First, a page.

(see the examples of the schedule section example proposal 1 and example proposal. Most proposals contain a summary of the proposing individual's or organization's qualifications to do the proposed work. It's like a mini-resume contained in the proposal. The proposal audience uses it to decide whether you are suited for the project. Therefore, this section lists work experience, similar projects, references, training, and education that shows familiarity with the project. (see the examples of the qualifications section example proposal 1 and example proposal. Most proposals also contain a section detailing the costs of the project, whether internal or external. With external projects, you may need to list your hourly rates, projected hours, costs of equipment and supplies, and so forth, and then calculate the total cost of the complete project.
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Most proposals must internet describe the finished product of the proposed project. In this course, that means describing the written document you interests propose to write, its audience and purpose; providing an outline; and discussing such things as its length, graphics, binding, and so forth.) In the scenario you define, there may be other work such as conducting. In most proposals, you'll want to explain how you'll go about doing the proposed work, if approved to. This acts as an additional persuasive element; it shows the audience you have a sound, well-thought-out approach to the project. Also, it serves as the other form of background some proposals need. Remember that the background section (the one discussed above) focused on the problem or need that brings about the proposal. However, in this section, you discuss the technical background relating to the procedures or technology you plan to use in the proposed work.
In the forestry proposal, the proposer network is recommending that the landowner make an investment; at the end of the proposal, he explores the question of what return there will be on that investment, how likely those returns are. In the unsolicited proposal, this section is particularly important-you are trying to "sell" the audience on the project. Schematic view of proposals. Remember that is a typical or common model for the contents and organization-many others are possible. Schematic view of proposals-continued. Remember too that each of the specific sections shown here may not be necessary in your proposal and that the order shown here may not be entirely right for your proposal. Description of the proposed work (results of the project).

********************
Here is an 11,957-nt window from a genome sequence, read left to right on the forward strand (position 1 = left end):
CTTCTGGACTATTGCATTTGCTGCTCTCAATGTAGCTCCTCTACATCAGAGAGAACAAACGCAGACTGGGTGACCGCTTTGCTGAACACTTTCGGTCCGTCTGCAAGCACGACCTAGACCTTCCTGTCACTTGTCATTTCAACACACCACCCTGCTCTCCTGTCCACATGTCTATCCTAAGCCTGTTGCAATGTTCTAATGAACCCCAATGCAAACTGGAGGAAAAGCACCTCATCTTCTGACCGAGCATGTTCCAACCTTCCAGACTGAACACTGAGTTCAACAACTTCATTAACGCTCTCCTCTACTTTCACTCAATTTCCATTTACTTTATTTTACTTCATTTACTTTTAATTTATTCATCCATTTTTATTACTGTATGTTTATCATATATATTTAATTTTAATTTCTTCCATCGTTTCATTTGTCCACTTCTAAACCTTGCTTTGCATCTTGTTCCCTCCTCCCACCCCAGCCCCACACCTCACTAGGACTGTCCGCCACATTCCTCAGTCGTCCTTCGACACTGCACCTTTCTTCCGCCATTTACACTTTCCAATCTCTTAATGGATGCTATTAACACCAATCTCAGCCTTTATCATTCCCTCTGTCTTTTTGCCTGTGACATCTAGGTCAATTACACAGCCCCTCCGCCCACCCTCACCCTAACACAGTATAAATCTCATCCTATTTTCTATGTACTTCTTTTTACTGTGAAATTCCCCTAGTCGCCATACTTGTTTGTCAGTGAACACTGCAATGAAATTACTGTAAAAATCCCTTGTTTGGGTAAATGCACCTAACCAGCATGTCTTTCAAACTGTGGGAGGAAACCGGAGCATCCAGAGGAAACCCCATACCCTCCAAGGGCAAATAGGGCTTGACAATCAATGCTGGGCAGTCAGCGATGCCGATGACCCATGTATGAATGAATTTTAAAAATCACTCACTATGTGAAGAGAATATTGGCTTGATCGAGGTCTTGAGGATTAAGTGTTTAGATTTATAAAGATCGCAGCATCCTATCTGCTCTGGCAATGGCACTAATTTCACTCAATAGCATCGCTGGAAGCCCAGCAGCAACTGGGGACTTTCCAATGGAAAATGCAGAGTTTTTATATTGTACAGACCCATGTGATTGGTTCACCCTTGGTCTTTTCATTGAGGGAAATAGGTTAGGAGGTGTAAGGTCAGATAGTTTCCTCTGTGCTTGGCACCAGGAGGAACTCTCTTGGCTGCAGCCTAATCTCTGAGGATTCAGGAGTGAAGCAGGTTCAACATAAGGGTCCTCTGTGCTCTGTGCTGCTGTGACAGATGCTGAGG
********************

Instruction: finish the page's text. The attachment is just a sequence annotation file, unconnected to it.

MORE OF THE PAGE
this.). It's true that the audience of the proposal may know the problem very well, in which case this section might not be needed. Writing the background section still might be useful, however, in demonstrating your particular view of the problem. And, if the the proposal is unsolicited, a background section is almost a requirement-you will probably need to convince the audience that the problem or opportunity exists and that it should be addressed. Benefits and feasibility of the proposed project. Most proposals discuss the advantages or benefits of doing the proposed project. This acts as an argument in favor of approving the project. Also, some proposals discuss the likelihood of the project's success.
Find one brief motivating statement that will encourage the recipient to read on and to consider doing the project. Give an overview of the contents of the proposal. Now remember: you may not need all of these small elements, and some of them can combine neatly into single sentences. The introduction ought to be brisk and to the point and not feel as though it is trudging laboriously through each of these elements. Take a look at the introductions in the example proposal 1 and example proposal 2, and try to identify these elements. Background on the problem, opportunity, or situation. Often occurring just after the introduction, the background section discusses what has brought about the need for the project-what problem, what opportunity there is for improving things, what the basic situation. For example, management of a chain of daycare centers may need to ensure that all employees know cpr (maybe new state guidelines have been enacted about cpr certification).
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The following is a review of the sections you'll commonly find in proposals. Don't assume that each one of them has to be in the actual proposal you write, nor that they have to be in the order they are presented here-plus you may discover that other kinds of information not mentioned here must be included in your. As you read the following on common sections in proposals, check out the example proposals starting on page. Not all of the sections discussed in the following will show up in the examples, but most will. Plan the introduction to your proposal carefully. Make sure it does all of the following things (but gpa not necessarily in this order) that apply to your particular proposal: Indicate that the document to follow is a proposal. Refer to some previous contact with the recipient of the proposal or to your source of information about the project.